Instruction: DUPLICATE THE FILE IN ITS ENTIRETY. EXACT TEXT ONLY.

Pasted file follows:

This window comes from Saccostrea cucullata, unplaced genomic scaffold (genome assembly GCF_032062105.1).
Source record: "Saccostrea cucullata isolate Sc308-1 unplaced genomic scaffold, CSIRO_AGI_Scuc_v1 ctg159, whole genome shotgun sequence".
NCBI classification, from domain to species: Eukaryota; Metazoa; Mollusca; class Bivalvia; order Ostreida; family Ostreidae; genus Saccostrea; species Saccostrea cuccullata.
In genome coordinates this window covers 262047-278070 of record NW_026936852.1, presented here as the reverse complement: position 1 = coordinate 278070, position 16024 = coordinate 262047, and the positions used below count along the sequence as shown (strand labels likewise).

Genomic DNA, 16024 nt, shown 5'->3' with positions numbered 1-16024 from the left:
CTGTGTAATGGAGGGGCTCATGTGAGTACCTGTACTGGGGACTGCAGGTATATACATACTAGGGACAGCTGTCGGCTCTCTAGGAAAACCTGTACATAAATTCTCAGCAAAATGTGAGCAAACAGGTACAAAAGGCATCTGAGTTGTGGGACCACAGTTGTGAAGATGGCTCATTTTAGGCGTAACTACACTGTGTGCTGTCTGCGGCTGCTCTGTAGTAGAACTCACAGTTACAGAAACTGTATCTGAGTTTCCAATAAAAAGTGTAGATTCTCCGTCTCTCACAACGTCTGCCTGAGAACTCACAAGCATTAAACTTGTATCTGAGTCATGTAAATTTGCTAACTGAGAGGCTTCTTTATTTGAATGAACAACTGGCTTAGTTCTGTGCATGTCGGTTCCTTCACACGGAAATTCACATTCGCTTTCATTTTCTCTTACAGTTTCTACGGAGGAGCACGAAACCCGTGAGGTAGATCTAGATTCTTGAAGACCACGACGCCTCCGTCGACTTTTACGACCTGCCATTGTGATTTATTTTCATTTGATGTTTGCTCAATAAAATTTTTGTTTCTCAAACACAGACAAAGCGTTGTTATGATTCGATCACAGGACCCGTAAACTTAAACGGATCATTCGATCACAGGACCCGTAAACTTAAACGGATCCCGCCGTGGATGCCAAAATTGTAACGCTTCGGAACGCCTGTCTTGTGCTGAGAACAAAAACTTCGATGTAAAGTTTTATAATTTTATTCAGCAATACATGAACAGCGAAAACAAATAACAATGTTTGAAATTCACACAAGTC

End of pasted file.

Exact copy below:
This window comes from Saccostrea cucullata, unplaced genomic scaffold (genome assembly GCF_032062105.1).
Source record: "Saccostrea cucullata isolate Sc308-1 unplaced genomic scaffold, CSIRO_AGI_Scuc_v1 ctg159, whole genome shotgun sequence".
NCBI classification, from domain to species: Eukaryota; Metazoa; Mollusca; class Bivalvia; order Ostreida; family Ostreidae; genus Saccostrea; species Saccostrea cuccullata.
In genome coordinates this window covers 262047-278070 of record NW_026936852.1, presented here as the reverse complement: position 1 = coordinate 278070, position 16024 = coordinate 262047, and the positions used below count along the sequence as shown (strand labels likewise).

Genomic DNA, 16024 nt, shown 5'->3' with positions numbered 1-16024 from the left:
CTGTGTAATGGAGGGGCTCATGTGAGTACCTGTACTGGGGACTGCAGGTATATACATACTAGGGACAGCTGTCGGCTCTCTAGGAAAACCTGTACATAAATTCTCAGCAAAATGTGAGCAAACAGGTACAAAAGGCATCTGAGTTGTGGGACCACAGTTGTGAAGATGGCTCATTTTAGGCGTAACTACACTGTGTGCTGTCTGCGGCTGCTCTGTAGTAGAACTCACAGTTACAGAAACTGTATCTGAGTTTCCAATAAAAAGTGTAGATTCTCCGTCTCTCACAACGTCTGCCTGAGAACTCACAAGCATTAAACTTGTATCTGAGTCATGTAAATTTGCTAACTGAGAGGCTTCTTTATTTGAATGAACAACTGGCTTAGTTCTGTGCATGTCGGTTCCTTCACACGGAAATTCACATTCGCTTTCATTTTCTCTTACAGTTTCTACGGAGGAGCACGAAACCCGTGAGGTAGATCTAGATTCTTGAAGACCACGACGCCTCCGTCGACTTTTACGACCTGCCATTGTGATTTATTTTCATTTGATGTTTGCTCAATAAAATTTTTGTTTCTCAAACACAGACAAAGCGTTGTTATGATTCGATCACAGGACCCGTAAACTTAAACGGATCATTCGATCACAGGACCCGTAAACTTAAACGGATCCCGCCGTGGATGCCAAAATTGTAACGCTTCGGAACGCCTGTCTTGTGCTGAGAACAAAAACTTCGATGTAAAGTTTTATAATTTTATTCAGCAATACATGAACAGCGAAAACAAATAACAATGTTTGAAATTCACACAAGTC